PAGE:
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Galileo


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Editorial Reviews

Challenged by a new student, tutor and theorist Galileo co-opts emerging telescope technology and discovers irrefutable proof of the heretical notion that the earth is not the center of the universe. But in a rigid society ruled by an uneasy alliance of aristocracy and clergy already undermined by the Plague and the Reformation, science is a threat and enlightenment is a luxury. Faced with either death at the hands of the Inquisition or recantation to a hypocritical but all-powerful Papacy, Galileo must choose between his own life and the restless scientific curiosity that he has spurned family, friends, and wealth to pursue.

Special Features

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Product Details

  • Actors: Topol, Edward Fox, Colin Blakely, Georgia Brown, Clive Revill
  • Directors: Joseph Losey
  • Writers: Joseph Losey, Barbara Bray, Bertolt Brecht, Charles Laughton, Margarete Steffin
  • Producers: Ely A. Landau, Les Landau
  • Format: Multiple Formats, Color, NTSC, Widescreen
  • Language: English
  • Region: Region 1 (U.S. and Canada only. Read more about DVD formats.)
  • Aspect Ratio: 1.85:1
  • Number of discs: 1
  • Rated: PG (Parental Guidance Suggested)
  • Studio: Kino Video
  • DVD Release Date: November 11, 2003
  • Run Time: 145 minutes
  • Average Customer Review: 4.1 out of 5 stars  See all reviews (12 customer reviews)
  • ASIN: B0000TPABA
  • Amazon Best Sellers Rank: #126,483 in Movies & TV (See Top 100 in Movies & TV)
  • Learn more about "Galileo" on IMDb

Customer Reviews

Produced in 1975, it has held up quite well.
Mary M
The AFT certainly gives everything it has to the project--including a gifted cast including Topol, Tom Conti, and John Gielgud--but the result is predictable.
Gary F. Taylor
The movie has surmounted the test of time to become one the most sincere and emblematic films around the freethinking ever made.
Hiram Gomez Pardo

Most Helpful Customer Reviews

36 of 40 people found the following review helpful By Charles S. Tashiro on April 13, 2004
Format: DVD
"Galileo" is one of those movies people serious about cinema more or less "have" to have or see, less for its cinematic achievements than for its pedigree. After all, how many films start with a play by Bertolt Brecht, based on a translation by Charles Laughton, directed by a preeminent film maker (Joseph Losey) with a cast that includes luminaries like John Gielgud, Tom Conti, Edward Fox, Michel Lonsdale, Colin Blakely, Margaret Leighton, and on and on? The results are almost secondary. What matters is who participated.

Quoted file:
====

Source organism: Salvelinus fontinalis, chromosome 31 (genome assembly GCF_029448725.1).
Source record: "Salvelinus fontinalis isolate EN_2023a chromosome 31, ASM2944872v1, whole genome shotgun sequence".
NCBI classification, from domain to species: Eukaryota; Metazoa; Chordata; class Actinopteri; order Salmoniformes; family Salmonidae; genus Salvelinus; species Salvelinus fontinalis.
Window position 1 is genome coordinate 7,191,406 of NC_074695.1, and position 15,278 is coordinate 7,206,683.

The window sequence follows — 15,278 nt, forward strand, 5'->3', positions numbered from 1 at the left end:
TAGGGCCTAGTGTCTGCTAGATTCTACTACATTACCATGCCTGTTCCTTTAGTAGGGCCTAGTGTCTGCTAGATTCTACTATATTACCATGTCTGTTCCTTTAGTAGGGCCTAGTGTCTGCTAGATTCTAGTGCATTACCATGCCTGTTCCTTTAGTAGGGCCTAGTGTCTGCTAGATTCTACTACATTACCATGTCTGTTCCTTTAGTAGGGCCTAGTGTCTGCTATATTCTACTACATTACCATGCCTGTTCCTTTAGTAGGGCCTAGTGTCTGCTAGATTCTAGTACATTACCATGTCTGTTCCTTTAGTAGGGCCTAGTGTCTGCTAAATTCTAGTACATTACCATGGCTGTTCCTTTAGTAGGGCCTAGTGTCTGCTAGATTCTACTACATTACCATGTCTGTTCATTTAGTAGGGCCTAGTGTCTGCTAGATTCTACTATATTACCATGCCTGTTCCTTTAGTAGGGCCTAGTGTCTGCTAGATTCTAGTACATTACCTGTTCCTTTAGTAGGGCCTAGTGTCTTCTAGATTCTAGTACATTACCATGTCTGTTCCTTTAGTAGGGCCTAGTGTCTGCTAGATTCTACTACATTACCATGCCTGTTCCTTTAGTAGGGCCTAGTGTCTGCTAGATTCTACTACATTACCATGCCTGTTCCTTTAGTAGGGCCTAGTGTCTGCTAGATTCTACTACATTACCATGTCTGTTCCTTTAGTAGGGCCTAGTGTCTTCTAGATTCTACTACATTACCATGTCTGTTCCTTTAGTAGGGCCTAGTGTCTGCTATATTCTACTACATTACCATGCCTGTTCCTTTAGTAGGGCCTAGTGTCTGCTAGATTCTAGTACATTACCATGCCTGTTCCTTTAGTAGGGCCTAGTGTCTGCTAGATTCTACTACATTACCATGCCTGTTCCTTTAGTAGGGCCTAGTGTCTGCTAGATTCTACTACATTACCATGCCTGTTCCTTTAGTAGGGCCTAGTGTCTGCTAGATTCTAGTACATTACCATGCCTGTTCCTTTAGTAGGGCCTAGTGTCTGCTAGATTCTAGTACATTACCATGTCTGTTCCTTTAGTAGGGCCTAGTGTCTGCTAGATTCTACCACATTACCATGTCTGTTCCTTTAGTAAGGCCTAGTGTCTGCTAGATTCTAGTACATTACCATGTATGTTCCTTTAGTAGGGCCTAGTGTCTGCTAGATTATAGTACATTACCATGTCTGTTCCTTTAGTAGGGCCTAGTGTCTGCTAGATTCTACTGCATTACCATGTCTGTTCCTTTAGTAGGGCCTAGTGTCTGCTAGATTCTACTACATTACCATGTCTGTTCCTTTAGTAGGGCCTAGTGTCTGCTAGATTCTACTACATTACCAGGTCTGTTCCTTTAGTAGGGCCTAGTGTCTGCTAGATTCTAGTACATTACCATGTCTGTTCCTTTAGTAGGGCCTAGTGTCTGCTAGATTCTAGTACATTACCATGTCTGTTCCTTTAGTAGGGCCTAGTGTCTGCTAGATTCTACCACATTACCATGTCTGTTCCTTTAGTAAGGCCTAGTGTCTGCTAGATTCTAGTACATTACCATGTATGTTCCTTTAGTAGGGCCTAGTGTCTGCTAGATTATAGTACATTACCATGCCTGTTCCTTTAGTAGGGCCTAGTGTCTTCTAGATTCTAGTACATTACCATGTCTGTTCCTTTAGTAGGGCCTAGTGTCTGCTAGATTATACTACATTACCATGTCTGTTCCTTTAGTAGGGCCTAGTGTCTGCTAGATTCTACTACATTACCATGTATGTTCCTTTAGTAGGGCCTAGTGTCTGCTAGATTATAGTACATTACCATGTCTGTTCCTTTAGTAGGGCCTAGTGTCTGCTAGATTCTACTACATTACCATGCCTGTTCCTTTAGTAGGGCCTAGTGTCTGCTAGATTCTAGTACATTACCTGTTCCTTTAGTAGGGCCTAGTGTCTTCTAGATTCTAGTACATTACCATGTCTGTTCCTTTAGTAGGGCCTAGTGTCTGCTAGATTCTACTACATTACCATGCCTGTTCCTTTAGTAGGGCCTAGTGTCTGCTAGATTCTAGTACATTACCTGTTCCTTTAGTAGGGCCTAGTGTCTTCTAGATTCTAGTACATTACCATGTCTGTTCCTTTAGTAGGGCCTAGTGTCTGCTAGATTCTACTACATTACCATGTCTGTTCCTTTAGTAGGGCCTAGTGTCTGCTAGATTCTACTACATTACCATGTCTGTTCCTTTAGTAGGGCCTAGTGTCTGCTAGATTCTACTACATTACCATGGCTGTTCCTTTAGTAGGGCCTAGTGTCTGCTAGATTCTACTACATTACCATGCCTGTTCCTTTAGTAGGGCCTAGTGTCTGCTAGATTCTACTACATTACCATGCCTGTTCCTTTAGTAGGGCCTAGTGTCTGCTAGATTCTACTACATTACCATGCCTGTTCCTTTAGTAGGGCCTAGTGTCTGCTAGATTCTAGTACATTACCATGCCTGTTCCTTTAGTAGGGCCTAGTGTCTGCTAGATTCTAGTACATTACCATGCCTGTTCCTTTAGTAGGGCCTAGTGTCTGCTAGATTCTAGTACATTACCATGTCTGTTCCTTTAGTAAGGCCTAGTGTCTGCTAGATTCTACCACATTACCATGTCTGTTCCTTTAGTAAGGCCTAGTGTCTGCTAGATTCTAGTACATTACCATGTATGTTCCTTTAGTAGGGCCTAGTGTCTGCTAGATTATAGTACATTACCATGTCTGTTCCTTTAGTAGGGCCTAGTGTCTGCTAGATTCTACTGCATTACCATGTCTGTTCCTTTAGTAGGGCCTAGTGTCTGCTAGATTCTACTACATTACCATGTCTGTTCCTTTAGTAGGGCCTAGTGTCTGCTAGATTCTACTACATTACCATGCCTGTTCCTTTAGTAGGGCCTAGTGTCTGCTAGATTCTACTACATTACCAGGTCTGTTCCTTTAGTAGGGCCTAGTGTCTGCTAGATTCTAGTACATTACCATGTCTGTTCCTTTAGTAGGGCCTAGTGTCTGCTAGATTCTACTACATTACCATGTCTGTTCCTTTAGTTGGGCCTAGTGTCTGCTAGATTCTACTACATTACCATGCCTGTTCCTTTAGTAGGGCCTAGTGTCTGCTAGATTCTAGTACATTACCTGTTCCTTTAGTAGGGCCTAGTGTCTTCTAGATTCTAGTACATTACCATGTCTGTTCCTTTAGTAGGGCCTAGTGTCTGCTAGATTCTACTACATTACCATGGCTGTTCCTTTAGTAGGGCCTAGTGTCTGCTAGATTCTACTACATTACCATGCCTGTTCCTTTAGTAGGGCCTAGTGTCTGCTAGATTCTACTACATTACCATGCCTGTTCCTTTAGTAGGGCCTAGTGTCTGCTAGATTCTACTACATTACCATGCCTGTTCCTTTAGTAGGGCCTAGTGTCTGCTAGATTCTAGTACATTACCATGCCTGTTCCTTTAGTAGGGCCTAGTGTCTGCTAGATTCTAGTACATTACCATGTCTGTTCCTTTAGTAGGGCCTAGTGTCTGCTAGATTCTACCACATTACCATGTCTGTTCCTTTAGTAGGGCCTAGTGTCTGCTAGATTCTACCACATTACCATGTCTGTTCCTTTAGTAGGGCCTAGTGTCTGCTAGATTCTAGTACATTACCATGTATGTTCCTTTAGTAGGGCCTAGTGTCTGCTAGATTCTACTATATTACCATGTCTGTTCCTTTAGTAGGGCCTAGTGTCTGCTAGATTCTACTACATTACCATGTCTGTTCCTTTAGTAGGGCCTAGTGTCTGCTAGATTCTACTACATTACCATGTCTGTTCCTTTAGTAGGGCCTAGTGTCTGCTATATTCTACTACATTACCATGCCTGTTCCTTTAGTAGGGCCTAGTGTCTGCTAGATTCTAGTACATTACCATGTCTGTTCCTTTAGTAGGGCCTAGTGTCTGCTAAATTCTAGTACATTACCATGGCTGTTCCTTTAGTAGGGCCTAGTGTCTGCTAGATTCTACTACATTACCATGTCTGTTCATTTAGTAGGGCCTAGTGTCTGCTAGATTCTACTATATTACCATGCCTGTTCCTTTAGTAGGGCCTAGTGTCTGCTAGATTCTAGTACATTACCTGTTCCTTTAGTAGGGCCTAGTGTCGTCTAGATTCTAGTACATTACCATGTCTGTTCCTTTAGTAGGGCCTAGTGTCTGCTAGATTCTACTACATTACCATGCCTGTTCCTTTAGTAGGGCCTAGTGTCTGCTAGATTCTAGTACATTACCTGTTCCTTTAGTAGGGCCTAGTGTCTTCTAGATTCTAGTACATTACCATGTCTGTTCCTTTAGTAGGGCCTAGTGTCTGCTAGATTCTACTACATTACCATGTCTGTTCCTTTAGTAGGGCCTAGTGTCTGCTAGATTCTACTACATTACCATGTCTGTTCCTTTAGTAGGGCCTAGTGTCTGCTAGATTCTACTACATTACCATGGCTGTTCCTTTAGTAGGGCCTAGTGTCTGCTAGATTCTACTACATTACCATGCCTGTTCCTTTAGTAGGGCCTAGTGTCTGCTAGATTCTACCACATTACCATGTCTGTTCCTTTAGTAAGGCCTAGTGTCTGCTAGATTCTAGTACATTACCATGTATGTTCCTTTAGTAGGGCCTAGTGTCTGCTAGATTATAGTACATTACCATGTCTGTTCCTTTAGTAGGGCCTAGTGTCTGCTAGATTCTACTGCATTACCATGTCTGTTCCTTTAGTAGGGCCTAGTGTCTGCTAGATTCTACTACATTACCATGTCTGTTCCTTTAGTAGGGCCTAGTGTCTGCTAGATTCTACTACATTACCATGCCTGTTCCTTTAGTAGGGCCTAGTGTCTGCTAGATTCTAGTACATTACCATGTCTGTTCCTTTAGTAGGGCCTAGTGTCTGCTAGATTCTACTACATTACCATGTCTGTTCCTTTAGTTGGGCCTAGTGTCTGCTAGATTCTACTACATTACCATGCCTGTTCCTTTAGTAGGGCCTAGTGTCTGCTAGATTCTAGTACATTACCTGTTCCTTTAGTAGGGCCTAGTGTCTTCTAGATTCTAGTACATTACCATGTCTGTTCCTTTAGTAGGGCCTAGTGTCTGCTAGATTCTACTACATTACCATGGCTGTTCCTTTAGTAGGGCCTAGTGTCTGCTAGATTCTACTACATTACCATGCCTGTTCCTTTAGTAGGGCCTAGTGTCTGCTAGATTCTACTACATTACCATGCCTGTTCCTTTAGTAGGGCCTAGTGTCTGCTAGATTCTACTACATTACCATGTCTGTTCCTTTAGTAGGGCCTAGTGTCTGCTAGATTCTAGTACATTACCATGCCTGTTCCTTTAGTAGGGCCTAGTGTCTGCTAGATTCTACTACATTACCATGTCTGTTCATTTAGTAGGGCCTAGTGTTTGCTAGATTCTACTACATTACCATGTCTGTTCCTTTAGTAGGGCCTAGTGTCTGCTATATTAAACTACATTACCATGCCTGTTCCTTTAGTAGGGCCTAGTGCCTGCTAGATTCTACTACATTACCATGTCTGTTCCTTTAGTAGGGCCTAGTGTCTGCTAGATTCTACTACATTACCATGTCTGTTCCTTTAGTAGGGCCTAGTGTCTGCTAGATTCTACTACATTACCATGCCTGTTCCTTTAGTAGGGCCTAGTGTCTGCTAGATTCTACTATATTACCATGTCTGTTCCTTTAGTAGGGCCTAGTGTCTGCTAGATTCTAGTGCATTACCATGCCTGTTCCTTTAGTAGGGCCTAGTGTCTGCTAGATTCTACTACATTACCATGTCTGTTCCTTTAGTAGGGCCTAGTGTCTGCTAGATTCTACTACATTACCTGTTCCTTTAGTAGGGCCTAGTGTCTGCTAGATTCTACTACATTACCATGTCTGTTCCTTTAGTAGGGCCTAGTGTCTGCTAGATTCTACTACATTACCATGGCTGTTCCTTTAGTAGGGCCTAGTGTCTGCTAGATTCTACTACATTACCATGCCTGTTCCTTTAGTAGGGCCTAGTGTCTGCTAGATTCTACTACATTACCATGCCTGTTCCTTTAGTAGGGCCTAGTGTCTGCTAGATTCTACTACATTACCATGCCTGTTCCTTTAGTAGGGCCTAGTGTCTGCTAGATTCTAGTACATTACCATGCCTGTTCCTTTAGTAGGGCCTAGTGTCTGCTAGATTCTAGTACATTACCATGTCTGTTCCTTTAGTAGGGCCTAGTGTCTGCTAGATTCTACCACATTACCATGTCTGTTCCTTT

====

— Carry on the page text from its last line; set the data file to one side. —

Fortunately, "Galileo" offers more than a laundry list of Big Names. While it is not a hallmark of cinema, it is an entertaining, frequently lively and at the same time, tragic look at the interplay between private conscience and public responsibility. People familiar with Brecht's work need no introduction to this, one of his most famous plays. Those unfamiliar with his name can enjoy a largely straightforward, suspenseful exposition on Galileo's complex relationship to the history of science.
With the large exception of Topol, in the lead role, the cast is extraordinary, providing one plum moment after another. John Gielgud offers a witty walk on as an apoplectic cardinal, while the scene between Galileo, Cardinal Bellarmin (Patrick Magee) and Cardinal (eventually Pope) Barberini (Lonsdale) is a playful feint, a series of verbal parries and thrusts, dextrous, but deadly serious. My favorite scene, however, is the famous "dressing of the Pope" sequence in which the Cardinal Inquisitor (Fox) convinces the Pope to force Galileo to recant.
Viewers who know Losey's work only through his movies may be surprised at the idea of him directing such a project.
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5 of 6 people found the following review helpful By Hiram Gomez Pardo HALL OF FAME on August 5, 2009
Format: DVD
Joseph Losey made a successful stage in Broadway, 1947 with this personage starred by Charles Laughton. That fact proves Galileo was always for him an emblematic icon, a true hero in the best sense of the term.

That is why we should not surprise ourselves this talented filmmaker would undertake this issue in 1974 with praising comments.